Awards:

• New York Times Book Review “Notable Book”
and “Top 100 Books of Year”
• University of Rochester Janet Heidinger Kafka Prize
“the outstanding book of prose fiction by an American woman”
• Publishers Weekly (* review) “Outstanding Merit”
• Talmadge McKinney Award “Excellence in Research”

(originally published by HarperCollins / HarperPerennial NY)

(Get your copy now)


Part One: Claudia, Chapter One

Doubts are more cruel
than the worst of truths.

Molière

Chapter One

They got there sooner than I expected. I was waiting at the upstairs window, so I saw them when they arrived, their lights flashing, their sirens silent. There were two policemen, in two separate cars, and the paramedics in the ambulance. As they got out of the vehicles, the emergency lights turned everything a strange, pulsing red: the snow, the ice at the edge of the window, the bedroom where I stood. They slipped across the yard on their way to the front porch, their breath hanging white in the air. As they rushed up the front steps and disappeared from my view, I let go of the lace curtain and turned around to look at the body. I suppose I should’ve gone over to the bed and closed its eyes or covered its face, but I couldn’t make myself do it.

The squad stopped at all the other bedrooms on the floor before they found the right one. When they saw me and the body, they rushed in, plying stethoscope, oxygen mask, and blood pressure cuff, calling out to each other in their own telegraphic language. Their hands rushed as quickly as their words, but none of that made any difference. There was no life left in that body. There hadn’t been for ages.

All that time, I didn’t move or make a sound. When the policeman came over to me, he had to put his hand on my arm to get me to look at him. It was almost as if I were the one who was dead.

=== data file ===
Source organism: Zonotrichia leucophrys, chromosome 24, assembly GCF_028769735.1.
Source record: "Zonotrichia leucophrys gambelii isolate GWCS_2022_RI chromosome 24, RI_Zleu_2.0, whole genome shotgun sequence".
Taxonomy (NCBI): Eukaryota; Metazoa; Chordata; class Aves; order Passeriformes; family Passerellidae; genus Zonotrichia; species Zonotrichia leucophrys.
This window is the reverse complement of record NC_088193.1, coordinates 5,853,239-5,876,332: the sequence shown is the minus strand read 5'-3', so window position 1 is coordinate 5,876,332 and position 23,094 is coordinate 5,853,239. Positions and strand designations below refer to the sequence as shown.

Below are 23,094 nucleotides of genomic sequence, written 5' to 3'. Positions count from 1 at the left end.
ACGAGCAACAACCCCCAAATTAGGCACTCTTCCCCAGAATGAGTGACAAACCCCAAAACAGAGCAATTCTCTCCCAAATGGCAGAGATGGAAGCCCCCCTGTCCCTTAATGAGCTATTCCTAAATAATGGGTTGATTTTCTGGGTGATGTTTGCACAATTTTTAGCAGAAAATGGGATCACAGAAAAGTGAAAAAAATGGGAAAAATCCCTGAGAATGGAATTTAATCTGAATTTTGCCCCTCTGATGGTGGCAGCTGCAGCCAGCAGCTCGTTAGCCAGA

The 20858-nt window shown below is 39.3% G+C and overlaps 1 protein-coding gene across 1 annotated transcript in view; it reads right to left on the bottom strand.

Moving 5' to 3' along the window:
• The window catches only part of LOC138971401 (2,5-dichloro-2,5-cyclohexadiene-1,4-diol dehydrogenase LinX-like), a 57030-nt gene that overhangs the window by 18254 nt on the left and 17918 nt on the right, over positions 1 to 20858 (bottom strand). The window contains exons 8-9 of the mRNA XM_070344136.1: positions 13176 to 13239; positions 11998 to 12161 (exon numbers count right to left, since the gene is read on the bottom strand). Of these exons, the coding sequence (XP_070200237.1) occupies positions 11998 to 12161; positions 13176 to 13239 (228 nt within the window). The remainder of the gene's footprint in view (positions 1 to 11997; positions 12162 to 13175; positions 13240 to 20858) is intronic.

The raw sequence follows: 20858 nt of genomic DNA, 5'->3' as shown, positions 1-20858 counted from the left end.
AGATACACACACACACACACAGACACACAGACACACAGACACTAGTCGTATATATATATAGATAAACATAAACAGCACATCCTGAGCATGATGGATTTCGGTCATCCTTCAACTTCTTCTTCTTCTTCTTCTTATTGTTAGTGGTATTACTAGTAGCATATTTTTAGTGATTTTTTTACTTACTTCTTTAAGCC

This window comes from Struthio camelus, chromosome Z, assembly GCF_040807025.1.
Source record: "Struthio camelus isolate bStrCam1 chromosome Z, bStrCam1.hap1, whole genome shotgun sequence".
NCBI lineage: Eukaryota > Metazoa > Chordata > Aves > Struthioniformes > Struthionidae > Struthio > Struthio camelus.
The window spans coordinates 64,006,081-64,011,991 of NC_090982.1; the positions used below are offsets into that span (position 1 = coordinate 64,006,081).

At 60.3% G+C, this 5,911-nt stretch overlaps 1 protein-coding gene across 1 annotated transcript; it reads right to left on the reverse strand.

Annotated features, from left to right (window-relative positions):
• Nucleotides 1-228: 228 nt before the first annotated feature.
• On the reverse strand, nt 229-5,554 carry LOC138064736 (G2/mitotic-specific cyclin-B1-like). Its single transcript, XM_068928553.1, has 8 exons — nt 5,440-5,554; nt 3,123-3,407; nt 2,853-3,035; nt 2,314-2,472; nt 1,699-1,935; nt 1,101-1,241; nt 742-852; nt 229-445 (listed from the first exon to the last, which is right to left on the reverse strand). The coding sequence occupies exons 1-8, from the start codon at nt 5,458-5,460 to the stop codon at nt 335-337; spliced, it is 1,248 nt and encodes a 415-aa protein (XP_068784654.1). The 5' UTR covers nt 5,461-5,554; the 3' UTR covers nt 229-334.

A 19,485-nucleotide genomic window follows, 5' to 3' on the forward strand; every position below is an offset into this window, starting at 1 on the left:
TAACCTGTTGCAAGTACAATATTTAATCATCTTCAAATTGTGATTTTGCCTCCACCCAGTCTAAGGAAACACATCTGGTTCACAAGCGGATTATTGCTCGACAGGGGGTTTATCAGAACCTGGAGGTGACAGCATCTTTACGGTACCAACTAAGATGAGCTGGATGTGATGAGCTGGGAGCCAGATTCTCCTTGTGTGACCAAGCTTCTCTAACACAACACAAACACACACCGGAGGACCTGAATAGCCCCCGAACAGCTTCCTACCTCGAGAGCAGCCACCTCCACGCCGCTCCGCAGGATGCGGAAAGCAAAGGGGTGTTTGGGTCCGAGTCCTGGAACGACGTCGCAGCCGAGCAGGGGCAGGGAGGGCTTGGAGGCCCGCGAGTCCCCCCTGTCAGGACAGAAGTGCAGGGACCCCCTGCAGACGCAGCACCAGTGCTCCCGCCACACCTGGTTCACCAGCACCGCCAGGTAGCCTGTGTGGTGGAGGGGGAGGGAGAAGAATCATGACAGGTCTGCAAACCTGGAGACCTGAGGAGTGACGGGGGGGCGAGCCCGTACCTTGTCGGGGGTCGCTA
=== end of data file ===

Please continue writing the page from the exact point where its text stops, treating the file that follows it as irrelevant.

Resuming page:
And to think that was only the beginning…

About

When Claudia Sloane is arrested for the murder of her mother-in-law, everyone is stunned, especially her husband Sam. Claudia loved Eleanor as if she were her own mother and would never have hurt her. At least, that’s what Claudia insists. But even Sam begins to wonder how far Claudia would go in the name of love: did she help the terminally-ill Eleanor commit suicide?

During the widely publicized trial, Sam tries desperately to maintain his belief in his wife’s innocence despite the mounting evidence against her. Meanwhile, Claudia unwillingly begins to suspect that Sam may have helped his own mother commit suicide, but is letting his wife risk conviction for the murder.

Gripping and suspenseful, compassionate yet unflinchingly honest, Only with the Heart deals with the dreadful effects of terminal disease on its patients and their Caregivers, explores our primal need for acceptance and family ties, and examines the complex and evolving nature of love.

Originally published by Arcade 

“Piercing, close-to-the-bone fiction.” — Barnes & Noble

“Bold and ambitious.” — San Francisco Mercury News

“[A] delicately structured, poignant novel of love, memory, & family responsibility.” — Publishers Weekly

(Get your copy now)


My Other Books

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Filed under Baking, Books, Childhood Sexual Abuse, chronic pain, Cooking, CPTSD, healing, Health and Wellness, hemiplegic migraines, Meditation and MIndfulness, Mental Health, migraine, Migraine with Aura, Migraine Without Aura, migraines, Newsletters, Panic Attacks, Panic Disorder, PTSD, Sexual Abuse, The Alexandria Papers Newsletter, Trauma, Trauma and Sexual Abuse